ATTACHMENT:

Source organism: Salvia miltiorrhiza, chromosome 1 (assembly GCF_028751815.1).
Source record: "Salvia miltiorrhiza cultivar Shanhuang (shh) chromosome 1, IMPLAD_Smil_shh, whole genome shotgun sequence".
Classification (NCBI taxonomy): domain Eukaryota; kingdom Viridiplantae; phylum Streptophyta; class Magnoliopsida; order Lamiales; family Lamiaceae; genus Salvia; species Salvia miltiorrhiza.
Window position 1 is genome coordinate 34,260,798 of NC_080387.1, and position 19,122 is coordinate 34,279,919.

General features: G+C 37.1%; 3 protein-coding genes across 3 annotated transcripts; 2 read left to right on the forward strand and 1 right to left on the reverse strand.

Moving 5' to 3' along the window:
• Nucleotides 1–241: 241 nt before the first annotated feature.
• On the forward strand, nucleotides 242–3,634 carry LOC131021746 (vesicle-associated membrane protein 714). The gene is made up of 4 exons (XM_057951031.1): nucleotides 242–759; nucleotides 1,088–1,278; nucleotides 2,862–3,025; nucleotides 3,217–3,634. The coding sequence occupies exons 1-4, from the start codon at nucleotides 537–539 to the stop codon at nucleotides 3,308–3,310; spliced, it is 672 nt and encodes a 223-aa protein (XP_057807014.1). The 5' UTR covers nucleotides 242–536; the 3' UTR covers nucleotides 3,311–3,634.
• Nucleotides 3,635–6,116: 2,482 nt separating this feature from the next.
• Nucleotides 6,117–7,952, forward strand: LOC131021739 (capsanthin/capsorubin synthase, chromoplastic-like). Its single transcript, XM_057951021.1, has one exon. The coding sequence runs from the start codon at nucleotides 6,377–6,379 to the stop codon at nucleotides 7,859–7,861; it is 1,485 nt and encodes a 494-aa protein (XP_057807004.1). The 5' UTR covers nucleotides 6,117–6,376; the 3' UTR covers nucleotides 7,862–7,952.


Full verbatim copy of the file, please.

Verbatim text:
Source organism: Salvia miltiorrhiza, chromosome 1 (assembly GCF_028751815.1).
Source record: "Salvia miltiorrhiza cultivar Shanhuang (shh) chromosome 1, IMPLAD_Smil_shh, whole genome shotgun sequence".
Classification (NCBI taxonomy): domain Eukaryota; kingdom Viridiplantae; phylum Streptophyta; class Magnoliopsida; order Lamiales; family Lamiaceae; genus Salvia; species Salvia miltiorrhiza.
Window position 1 is genome coordinate 34,260,798 of NC_080387.1, and position 19,122 is coordinate 34,279,919.

General features: G+C 37.1%; 3 protein-coding genes across 3 annotated transcripts; 2 read left to right on the forward strand and 1 right to left on the reverse strand.

Moving 5' to 3' along the window:
• Nucleotides 1–241: 241 nt before the first annotated feature.
• On the forward strand, nucleotides 242–3,634 carry LOC131021746 (vesicle-associated membrane protein 714). The gene is made up of 4 exons (XM_057951031.1): nucleotides 242–759; nucleotides 1,088–1,278; nucleotides 2,862–3,025; nucleotides 3,217–3,634. The coding sequence occupies exons 1-4, from the start codon at nucleotides 537–539 to the stop codon at nucleotides 3,308–3,310; spliced, it is 672 nt and encodes a 223-aa protein (XP_057807014.1). The 5' UTR covers nucleotides 242–536; the 3' UTR covers nucleotides 3,311–3,634.
• Nucleotides 3,635–6,116: 2,482 nt separating this feature from the next.
• Nucleotides 6,117–7,952, forward strand: LOC131021739 (capsanthin/capsorubin synthase, chromoplastic-like). Its single transcript, XM_057951021.1, has one exon. The coding sequence runs from the start codon at nucleotides 6,377–6,379 to the stop codon at nucleotides 7,859–7,861; it is 1,485 nt and encodes a 494-aa protein (XP_057807004.1). The 5' UTR covers nucleotides 6,117–6,376; the 3' UTR covers nucleotides 7,862–7,952.